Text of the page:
“I think if energy independence means From what Dr. Braham has seen of natural reducing or managing the risks of our energy gas production and use, he believes the supply, then yes, we can become energy supply in Pennsylvania will last only 10-15 independent,” he said. “The less useful years, despite predictions of a century supply version is that ‘energy independence’ means “It’s a wonderful short-term gift to have we don’t get our energy from elsewhere. That natural gas,” Dr. Braham said. The costs of isn’t necessarily a goal.” energy derived from the burning of natural If we’re to achieve the U.S. Army’s defgas have come down in the short-term. inition of energy independence - again, that’s a reliance solely on renewable sources of A LONG ROAD AHEAD energy - then we have to answer the question: Ca n Pennsylva nia become energ y “How do we use the resources we have now to independent? “I think it’s a very short-term get to a more sustainable future?” question,” Dr. Braham said, though he did As a model for handling the transition predict that it would take 50 to 100 years for from nonrenewable to renewable energy Pennsylvania to become energy independent resources, Pennsylvania might use Norway in the U.S. Army’s definition of the term as a model, Dr. Braham said. Norway which means reliance only on renewable produces and uses oil and gas in a way that sources of energy. He thinks the transition Pennsylvania could learn from. It’s a very will take this long partly because he believes wealthy country and rich in resources, but we will continue to use oil, gas, and coal the country’s policy makers are “very actively until they are simply too expensive. preventing stratification,” and investing in Dr. Huges used a different definition.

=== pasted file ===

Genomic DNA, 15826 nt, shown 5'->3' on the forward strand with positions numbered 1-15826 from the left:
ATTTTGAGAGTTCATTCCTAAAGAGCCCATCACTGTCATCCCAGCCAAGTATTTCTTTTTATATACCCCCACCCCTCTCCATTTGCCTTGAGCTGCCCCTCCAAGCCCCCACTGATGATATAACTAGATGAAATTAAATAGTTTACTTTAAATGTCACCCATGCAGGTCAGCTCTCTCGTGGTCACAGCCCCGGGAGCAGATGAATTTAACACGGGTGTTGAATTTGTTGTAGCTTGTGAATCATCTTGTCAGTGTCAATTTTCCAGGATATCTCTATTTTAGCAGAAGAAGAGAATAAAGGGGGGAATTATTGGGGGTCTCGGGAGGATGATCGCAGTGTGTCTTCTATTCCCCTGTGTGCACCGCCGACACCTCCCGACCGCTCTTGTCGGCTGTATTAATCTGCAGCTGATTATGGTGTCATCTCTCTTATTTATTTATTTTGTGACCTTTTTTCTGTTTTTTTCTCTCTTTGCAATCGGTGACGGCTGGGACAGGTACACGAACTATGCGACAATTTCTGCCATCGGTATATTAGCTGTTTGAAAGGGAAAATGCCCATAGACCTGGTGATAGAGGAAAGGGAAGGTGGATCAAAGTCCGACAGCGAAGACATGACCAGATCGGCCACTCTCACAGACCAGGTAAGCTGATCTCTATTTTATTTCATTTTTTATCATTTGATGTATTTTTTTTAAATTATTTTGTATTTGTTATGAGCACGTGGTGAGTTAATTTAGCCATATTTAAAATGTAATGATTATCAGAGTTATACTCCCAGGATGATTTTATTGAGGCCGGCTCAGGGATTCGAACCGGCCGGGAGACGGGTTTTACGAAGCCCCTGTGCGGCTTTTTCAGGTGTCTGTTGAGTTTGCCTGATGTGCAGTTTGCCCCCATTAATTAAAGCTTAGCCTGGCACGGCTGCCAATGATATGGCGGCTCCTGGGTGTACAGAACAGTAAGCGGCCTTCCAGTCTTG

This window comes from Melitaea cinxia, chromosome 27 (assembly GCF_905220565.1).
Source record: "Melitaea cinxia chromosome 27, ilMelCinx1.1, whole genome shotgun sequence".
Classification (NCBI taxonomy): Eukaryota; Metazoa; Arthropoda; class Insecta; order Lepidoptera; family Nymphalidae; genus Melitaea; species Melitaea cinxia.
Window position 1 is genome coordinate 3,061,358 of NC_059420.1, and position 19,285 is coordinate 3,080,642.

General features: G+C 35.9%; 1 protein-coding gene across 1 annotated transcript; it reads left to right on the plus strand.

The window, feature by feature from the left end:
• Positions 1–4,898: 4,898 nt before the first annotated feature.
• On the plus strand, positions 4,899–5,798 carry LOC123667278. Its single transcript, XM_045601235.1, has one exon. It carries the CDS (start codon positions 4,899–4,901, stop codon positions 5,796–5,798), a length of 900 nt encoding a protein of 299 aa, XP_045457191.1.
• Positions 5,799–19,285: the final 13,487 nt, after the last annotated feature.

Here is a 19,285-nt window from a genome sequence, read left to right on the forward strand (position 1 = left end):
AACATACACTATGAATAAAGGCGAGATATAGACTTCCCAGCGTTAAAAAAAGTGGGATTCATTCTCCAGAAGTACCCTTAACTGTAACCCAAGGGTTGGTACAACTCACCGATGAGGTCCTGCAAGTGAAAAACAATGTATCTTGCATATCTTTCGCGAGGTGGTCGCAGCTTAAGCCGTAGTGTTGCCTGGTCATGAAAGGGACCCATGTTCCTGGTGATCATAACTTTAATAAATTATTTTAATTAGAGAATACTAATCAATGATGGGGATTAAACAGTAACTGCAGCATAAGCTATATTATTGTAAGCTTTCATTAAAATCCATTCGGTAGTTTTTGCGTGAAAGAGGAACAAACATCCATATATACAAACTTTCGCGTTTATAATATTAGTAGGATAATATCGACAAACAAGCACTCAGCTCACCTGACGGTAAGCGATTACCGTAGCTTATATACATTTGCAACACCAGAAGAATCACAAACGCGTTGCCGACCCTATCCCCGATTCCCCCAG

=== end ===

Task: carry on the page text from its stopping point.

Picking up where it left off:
efficiency, Dr. Braham said.

What does the future hold if and when we do attain the goal of solely renewable sources of energy? It could mean future days that remind us of a past our great-grandparents saw end. “We were energy independent before the 20th century,” Dr. Braham said, referring to pre-Industrial Revolution days. There are some models for our future that evoke the pre-20th century agricultural model or a very Amish existence. “Most people don’t want to go back to that,” Dr. Braham said. And so, “how to keep from reverting entirely to an agricultural society” becomes a big challenge. His students at University of Pennsylvania design their own environmentally friendly settlements of the future. He predicts, “The society of renewable resources is the society of additional work” - so we’d all play a more active role in producing the energy we consume. Perhaps today’s youth will grow up to tell their grandchildren about the days of unfettered energy consumption.